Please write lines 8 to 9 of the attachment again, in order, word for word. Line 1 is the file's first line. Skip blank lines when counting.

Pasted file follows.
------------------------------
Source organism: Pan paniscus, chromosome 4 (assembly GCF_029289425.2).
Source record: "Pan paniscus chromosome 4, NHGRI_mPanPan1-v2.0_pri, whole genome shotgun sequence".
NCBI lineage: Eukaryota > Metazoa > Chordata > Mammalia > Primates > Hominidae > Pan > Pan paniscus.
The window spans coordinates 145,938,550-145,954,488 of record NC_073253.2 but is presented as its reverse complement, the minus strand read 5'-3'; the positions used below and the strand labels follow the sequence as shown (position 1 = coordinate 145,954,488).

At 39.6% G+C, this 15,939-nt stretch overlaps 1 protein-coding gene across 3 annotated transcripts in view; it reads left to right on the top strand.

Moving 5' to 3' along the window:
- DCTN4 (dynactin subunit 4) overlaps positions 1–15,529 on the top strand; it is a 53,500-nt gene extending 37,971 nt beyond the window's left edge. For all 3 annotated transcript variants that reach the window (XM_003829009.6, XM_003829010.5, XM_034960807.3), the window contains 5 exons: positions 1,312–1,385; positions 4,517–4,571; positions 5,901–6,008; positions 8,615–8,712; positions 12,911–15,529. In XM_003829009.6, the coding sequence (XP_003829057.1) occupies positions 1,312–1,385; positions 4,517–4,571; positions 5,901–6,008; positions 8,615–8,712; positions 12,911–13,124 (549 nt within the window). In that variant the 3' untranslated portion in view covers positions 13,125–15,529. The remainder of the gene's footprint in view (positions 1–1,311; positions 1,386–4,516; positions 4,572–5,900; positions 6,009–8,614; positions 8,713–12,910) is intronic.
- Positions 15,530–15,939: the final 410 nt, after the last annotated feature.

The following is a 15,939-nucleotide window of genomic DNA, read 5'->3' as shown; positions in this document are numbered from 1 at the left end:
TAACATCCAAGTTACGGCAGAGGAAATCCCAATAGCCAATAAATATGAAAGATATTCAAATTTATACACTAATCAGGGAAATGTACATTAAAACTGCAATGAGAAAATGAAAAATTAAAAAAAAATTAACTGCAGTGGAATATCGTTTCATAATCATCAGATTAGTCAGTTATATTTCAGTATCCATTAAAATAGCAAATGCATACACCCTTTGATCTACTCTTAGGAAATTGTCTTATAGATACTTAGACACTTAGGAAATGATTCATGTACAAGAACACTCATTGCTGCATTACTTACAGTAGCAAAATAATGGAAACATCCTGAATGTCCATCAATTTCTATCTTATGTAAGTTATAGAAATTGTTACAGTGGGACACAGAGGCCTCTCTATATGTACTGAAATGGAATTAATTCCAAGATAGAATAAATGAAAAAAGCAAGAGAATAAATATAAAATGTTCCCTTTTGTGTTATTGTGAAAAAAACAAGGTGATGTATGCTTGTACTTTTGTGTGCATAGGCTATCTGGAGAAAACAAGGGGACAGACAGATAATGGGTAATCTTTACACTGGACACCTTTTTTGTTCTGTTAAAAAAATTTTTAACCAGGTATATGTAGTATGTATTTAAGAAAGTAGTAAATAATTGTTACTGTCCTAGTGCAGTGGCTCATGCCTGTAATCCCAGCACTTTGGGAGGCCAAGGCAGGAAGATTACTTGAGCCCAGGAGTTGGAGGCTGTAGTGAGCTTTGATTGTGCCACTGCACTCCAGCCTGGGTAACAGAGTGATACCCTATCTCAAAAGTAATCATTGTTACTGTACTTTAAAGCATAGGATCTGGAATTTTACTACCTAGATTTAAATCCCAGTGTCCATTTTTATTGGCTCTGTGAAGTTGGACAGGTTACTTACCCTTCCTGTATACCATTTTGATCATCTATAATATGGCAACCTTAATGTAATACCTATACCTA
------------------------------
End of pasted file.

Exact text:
- Positions 15,530–15,939: the final 410 nt, after the last annotated feature.

The following is a 15,939-nucleotide window of genomic DNA, read 5'->3' as shown; positions in this document are numbered from 1 at the left end: